Thanks Millet. Strongly agreed. There are many ways to correct or implement someone's information. There is freedom of speach, so people can share their experience, opinions. If there is some mis-information, anyone can nicely correct that.

 I've just wondered where you are to not saying a word about harsh comments. This forum is a great place for discussion on the basis of respecting each other.

At one point I thought he is a bot, compiling, mixing and pasting all information possible.
But now I know he is real, just trying to be greater than he is.

  Ilya11, I would like to thank you for providing useful information. I am also thankful to Socal his/her contribution. Without active members in this forum, it will be a boring one.

Ilya you know SoCalCharlie is a self proclaimed expert on cut & paste. Lol!

  There should not be such an attitude in here. This is an open forum for everybody to learn as well as to exchange knowledge. If someone thinks or believes his/her is here to teach, please get a degree and apply for an official job at some Univerisity or some research institution.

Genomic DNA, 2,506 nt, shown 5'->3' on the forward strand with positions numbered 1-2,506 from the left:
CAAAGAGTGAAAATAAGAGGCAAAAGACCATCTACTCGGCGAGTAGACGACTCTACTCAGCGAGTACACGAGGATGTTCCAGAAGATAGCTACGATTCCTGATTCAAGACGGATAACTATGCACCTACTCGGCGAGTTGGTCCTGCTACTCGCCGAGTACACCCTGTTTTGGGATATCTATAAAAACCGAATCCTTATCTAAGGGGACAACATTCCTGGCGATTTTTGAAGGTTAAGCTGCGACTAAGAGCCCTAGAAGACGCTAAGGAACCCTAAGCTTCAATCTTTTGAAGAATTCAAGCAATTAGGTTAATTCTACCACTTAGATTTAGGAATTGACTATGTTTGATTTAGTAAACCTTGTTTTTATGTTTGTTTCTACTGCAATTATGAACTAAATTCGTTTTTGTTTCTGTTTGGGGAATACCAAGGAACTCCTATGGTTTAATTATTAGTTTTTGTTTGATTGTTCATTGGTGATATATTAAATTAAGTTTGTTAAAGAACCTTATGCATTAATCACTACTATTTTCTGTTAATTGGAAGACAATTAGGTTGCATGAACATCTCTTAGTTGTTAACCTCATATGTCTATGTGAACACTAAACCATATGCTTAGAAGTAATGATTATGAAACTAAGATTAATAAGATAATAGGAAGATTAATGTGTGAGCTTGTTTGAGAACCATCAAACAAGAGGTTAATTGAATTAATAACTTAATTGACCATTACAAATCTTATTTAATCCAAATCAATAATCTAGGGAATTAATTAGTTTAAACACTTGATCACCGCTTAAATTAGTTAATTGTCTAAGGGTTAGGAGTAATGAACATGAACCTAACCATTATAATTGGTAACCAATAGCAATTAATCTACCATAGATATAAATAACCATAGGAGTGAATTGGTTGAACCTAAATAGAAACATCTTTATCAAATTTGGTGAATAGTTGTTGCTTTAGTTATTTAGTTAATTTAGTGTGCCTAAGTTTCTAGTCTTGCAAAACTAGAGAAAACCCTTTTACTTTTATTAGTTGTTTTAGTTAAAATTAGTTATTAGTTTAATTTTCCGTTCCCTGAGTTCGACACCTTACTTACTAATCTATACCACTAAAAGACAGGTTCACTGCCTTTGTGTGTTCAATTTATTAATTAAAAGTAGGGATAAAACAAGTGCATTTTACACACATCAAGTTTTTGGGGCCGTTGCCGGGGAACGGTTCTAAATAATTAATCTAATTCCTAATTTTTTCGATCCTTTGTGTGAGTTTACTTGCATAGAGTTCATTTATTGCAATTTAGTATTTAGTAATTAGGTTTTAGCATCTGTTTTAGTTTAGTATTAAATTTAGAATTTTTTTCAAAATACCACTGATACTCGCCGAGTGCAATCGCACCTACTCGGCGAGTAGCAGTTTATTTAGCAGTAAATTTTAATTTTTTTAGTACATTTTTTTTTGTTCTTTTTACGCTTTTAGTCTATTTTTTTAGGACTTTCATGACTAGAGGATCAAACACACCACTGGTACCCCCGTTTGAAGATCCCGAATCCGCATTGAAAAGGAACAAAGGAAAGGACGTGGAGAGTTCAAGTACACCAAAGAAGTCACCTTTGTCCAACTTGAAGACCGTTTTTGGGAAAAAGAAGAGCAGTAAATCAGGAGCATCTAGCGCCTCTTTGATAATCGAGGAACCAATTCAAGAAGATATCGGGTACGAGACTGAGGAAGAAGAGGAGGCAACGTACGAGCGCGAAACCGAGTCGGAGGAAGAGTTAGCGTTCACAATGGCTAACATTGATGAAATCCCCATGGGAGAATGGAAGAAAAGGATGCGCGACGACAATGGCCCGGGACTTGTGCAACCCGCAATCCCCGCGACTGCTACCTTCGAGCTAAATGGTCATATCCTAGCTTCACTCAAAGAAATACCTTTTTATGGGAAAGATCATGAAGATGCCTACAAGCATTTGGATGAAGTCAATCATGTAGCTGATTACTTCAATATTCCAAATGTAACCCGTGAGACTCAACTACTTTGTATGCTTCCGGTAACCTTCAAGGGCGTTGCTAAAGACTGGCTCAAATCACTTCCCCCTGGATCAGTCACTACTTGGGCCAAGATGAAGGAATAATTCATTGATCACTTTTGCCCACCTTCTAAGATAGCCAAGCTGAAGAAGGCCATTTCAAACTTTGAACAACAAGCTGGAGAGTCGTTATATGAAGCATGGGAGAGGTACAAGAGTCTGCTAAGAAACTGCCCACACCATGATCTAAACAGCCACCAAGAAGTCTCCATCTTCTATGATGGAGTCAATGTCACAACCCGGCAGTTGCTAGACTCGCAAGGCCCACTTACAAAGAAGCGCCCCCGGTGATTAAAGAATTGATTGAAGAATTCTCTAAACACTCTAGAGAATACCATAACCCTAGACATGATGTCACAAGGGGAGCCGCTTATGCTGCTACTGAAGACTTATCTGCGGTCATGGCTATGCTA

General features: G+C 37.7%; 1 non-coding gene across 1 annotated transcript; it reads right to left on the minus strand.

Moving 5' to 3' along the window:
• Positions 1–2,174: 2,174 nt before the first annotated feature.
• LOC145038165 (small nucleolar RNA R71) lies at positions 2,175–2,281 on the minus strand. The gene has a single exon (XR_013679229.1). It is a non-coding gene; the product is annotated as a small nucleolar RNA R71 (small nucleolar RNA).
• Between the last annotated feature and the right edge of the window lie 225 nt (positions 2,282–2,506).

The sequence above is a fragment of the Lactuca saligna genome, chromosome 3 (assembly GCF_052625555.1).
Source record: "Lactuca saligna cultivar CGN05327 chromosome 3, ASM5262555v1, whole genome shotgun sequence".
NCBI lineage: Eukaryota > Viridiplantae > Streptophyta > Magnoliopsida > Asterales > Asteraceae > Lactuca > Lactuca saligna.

Cold Hardy Citrus / Re: Yuzu Ichang Papeda cross
« on: September 21, 2019, 03:04:05 PM »
Well if you think there is any  quality in either the Yuzu or the Ichang Papeda, then I guess it will not lower the quality of either fruit.

 :-\? I thought yuzu is famous for its uses in many cuisines. I was thinking of seedless yuzu. I read a few posts about seedless yuzu available in Japan, but it seems to be impossible to find in the US. Some opinions also claimed that seedless yuzu in Japan is not as good as the orginal yuzu interm of fragrances. I knew there are at least several varieties of seedless Ichang Papeda in both Europe and the US, so I came up with an idea of crossing yuzu with Ichang Papeda to test my luck of finding a high quality seedless yuzu.

  I am not so sure whether or not a seedless citrus mother or father would transfer his/her seedless character to off-springs.

Cold Hardy Citrus / Yuzu Ichang Papeda cross
« on: September 21, 2019, 12:53:03 PM »
  Was there such a tree exited? Will this hybrid significantly decry the quality?

  I know the Ichang Papeda fruit is itself a low quality citrus fruit, but yuzu has many uses in culinary field.

I have many leaves, I picked up no smell or good taste. Nothing compared to kaffir limes or bears limes.